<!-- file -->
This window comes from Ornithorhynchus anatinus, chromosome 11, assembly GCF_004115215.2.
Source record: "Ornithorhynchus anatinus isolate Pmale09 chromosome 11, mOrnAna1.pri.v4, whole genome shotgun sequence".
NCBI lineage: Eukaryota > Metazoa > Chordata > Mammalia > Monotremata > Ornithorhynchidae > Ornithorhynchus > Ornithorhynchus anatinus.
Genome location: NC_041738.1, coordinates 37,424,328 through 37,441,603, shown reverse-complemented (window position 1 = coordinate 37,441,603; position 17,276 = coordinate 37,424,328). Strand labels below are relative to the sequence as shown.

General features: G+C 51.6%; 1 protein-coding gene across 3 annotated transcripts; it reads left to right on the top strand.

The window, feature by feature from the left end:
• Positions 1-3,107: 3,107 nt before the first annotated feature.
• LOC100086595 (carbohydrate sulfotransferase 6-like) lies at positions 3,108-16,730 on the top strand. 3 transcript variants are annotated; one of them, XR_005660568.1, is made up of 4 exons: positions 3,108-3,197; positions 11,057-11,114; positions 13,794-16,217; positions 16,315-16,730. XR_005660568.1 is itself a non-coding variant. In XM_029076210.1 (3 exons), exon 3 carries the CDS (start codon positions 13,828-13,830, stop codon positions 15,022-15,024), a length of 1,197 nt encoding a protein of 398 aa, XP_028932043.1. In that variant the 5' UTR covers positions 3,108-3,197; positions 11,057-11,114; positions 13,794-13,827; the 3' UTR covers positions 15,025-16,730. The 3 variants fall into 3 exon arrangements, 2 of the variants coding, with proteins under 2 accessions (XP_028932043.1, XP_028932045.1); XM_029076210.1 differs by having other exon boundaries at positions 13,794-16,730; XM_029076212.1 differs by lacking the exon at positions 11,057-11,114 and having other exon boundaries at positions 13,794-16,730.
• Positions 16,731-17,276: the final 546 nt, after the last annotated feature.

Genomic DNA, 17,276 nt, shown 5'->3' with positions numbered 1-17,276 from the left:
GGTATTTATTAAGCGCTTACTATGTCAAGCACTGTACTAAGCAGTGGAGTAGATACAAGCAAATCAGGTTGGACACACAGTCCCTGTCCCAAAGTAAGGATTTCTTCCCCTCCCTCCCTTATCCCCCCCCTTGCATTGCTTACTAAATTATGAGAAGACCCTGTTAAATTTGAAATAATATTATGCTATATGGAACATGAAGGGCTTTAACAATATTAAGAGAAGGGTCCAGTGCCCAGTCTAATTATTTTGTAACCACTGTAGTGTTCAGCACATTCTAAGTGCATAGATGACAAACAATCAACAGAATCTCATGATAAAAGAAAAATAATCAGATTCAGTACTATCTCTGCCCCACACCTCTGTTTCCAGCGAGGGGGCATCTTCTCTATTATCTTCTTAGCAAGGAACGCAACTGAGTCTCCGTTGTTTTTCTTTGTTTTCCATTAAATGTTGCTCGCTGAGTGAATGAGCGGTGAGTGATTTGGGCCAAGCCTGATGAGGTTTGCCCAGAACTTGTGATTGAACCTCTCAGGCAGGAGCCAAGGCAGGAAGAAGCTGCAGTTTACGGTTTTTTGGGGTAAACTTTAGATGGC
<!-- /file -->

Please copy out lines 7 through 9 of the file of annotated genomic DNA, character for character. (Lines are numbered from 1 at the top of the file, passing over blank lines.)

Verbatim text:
• Positions 1-3,107: 3,107 nt before the first annotated feature.
• LOC100086595 (carbohydrate sulfotransferase 6-like) lies at positions 3,108-16,730 on the top strand. 3 transcript variants are annotated; one of them, XR_005660568.1, is made up of 4 exons: positions 3,108-3,197; positions 11,057-11,114; positions 13,794-16,217; positions 16,315-16,730. XR_005660568.1 is itself a non-coding variant. In XM_029076210.1 (3 exons), exon 3 carries the CDS (start codon positions 13,828-13,830, stop codon positions 15,022-15,024), a length of 1,197 nt encoding a protein of 398 aa, XP_028932043.1. In that variant the 5' UTR covers positions 3,108-3,197; positions 11,057-11,114; positions 13,794-13,827; the 3' UTR covers positions 15,025-16,730. The 3 variants fall into 3 exon arrangements, 2 of the variants coding, with proteins under 2 accessions (XP_028932043.1, XP_028932045.1); XM_029076210.1 differs by having other exon boundaries at positions 13,794-16,730; XM_029076212.1 differs by lacking the exon at positions 11,057-11,114 and having other exon boundaries at positions 13,794-16,730.
• Positions 16,731-17,276: the final 546 nt, after the last annotated feature.